Painstaking days slicing through alfalfa stems with a razor blade not only confirmed grad student Ann Patten’s scientific point, but also landed her work on the cover of the June 2007 issue of the Journal of Botany.
This wasn’t a first. Her photographs have been featured on the covers of four national scientific journals since 2005.
“It’s a relatively rare form of recognition,” said her mentor, Norm Lewis, director of WSU’s Institute of Biological Chemistry. “The editors ask contributors to submit photos for consideration, and they liked Ann’s so much that they used it for the kiosk poster at the annual meeting of the Botanical Society of America.”
A postdoctoral research associate in the institute, Patten uses the classical techniques of European botanists circa 1800s, then applies brightly colored stains to produce images of startling beauty.
Not only were these photographs aesthetically striking, but they showed the presence of thick gelatinous fibers in the alfalfa cell walls, called reaction wood. Some plants naturally form reaction wood to enable their stems and branches to maintain an upright position in different environments.
Lignin, biofuel production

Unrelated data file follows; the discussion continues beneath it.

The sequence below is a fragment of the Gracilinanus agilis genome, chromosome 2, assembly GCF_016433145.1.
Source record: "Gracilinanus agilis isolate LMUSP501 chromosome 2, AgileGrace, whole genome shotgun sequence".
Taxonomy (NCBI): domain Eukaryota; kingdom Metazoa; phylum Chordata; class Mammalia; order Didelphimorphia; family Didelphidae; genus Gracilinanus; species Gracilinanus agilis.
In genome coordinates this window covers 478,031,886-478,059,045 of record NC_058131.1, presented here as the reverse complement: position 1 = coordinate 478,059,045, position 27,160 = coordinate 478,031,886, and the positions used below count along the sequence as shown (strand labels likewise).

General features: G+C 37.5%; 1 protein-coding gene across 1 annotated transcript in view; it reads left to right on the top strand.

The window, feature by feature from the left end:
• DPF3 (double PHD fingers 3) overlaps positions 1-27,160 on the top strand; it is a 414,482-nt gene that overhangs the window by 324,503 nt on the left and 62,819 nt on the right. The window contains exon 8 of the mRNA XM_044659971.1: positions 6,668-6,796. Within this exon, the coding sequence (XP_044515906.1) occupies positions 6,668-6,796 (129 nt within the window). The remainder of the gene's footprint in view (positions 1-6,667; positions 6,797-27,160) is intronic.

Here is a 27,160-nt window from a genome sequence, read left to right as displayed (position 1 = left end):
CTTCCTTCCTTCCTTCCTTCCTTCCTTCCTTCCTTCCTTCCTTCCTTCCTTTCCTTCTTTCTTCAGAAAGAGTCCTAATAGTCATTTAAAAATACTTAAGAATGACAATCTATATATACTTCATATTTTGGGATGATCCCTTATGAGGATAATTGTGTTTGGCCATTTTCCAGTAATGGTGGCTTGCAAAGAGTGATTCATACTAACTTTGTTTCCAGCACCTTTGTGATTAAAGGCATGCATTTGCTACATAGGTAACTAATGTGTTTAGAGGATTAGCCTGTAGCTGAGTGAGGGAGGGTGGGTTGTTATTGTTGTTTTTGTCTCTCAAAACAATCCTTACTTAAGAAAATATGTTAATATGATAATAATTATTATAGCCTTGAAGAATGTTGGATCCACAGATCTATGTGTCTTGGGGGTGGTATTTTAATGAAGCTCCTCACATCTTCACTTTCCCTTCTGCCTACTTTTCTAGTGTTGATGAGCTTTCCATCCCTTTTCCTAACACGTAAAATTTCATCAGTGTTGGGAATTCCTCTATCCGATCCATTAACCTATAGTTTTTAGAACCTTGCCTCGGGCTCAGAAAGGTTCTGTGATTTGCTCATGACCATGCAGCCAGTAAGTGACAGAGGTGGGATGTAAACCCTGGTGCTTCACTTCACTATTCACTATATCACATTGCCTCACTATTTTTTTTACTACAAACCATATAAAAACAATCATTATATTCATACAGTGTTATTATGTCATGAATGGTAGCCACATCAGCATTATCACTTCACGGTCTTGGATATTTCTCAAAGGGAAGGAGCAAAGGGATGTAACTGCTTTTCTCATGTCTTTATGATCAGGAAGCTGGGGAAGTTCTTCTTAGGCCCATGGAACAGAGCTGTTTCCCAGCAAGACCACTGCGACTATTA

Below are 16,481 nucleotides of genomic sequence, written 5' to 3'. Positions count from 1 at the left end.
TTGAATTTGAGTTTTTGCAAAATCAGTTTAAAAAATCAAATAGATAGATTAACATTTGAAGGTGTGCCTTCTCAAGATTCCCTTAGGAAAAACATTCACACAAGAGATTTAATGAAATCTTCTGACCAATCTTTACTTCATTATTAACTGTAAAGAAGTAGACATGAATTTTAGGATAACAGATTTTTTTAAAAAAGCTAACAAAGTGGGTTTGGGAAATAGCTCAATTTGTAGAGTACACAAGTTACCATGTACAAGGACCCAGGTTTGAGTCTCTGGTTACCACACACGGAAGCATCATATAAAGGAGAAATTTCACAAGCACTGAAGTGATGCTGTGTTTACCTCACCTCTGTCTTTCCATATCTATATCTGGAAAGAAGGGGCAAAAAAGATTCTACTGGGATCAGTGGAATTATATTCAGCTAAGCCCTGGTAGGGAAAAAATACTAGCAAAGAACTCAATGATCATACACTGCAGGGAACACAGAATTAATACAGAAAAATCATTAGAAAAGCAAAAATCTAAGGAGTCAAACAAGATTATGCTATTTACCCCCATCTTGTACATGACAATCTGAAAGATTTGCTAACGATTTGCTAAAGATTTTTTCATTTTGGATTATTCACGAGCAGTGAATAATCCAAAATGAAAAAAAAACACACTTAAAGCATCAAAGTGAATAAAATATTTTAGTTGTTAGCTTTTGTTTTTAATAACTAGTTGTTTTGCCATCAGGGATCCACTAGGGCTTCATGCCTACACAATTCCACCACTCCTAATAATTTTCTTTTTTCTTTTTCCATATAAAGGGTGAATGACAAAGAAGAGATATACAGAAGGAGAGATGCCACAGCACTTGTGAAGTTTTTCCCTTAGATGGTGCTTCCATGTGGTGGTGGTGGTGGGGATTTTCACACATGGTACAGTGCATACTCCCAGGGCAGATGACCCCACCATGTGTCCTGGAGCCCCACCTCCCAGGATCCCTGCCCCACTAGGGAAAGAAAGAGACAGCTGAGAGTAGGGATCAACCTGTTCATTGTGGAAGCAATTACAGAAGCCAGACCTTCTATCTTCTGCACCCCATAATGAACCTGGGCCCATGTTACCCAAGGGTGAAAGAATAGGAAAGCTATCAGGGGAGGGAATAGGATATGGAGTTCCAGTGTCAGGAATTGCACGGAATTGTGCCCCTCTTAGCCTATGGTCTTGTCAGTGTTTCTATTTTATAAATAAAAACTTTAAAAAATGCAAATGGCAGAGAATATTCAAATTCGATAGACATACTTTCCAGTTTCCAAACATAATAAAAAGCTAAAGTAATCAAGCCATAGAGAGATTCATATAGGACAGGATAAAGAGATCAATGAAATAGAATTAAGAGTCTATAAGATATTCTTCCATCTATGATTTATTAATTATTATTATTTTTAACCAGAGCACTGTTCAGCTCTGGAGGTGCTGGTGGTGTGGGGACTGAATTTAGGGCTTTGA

What’s more, the photos revealed that plants may “deliberately” produce more reaction wood as a way to compensate for loss of lignin, a woody substance which — together with cellulose — gives support to most vegetation. This is important because both lignin and reaction wood stand in the way of efficient production of biofuels. Such production is one of Lewis’ goals as a participant in the U.S. Department of Energy’s bioenergy initiative.
The initiative, working through a consortium of three bioenergy research centers, seeks to develop technologies that facilitate cellulose-to-ethanol production and other biofuel processes. The goal is to replace 30 percent of U.S. petroleum use with renewable biofuels by 2030.
Through genetic engineering, Patten and Lewis already have reduced the amount of lignin in a variety of plants, but in most cases they have also encountered various degrees of structural defect.
“We are trying to determine a tolerable range of genetic manipulation in order for the plant to maintain a healthy structure,” said Patten.
“Our goal is not to make plants with osteoporosis,” added Lewis, “but to find ways to change the growth and development of plants … to help them be more easily processed.”
The reaction tissue shown in Patten’s photographs is common in woody plants but had never before been reported in a forage crop species. The alfalfa plants she studied — which had been genetically altered to contain 64 percent less lignin — not only showed structural strength similar to normal plants (they were able to hold up their branches) but they did so by producing greater quantities of reaction tissue early in their growth. This suggested, for the first time, an unintended side effect of lignin reduction in certain plants.
Not bad results for someone who had rarely used a camera before 2002. In the future, Patten hopes to continue her career using microscopy and photography.
“It has turned out to be a skill I can use and am good at,” she said. “This type of imaging can be an effective means of communication both within the scientific community and to the general public.”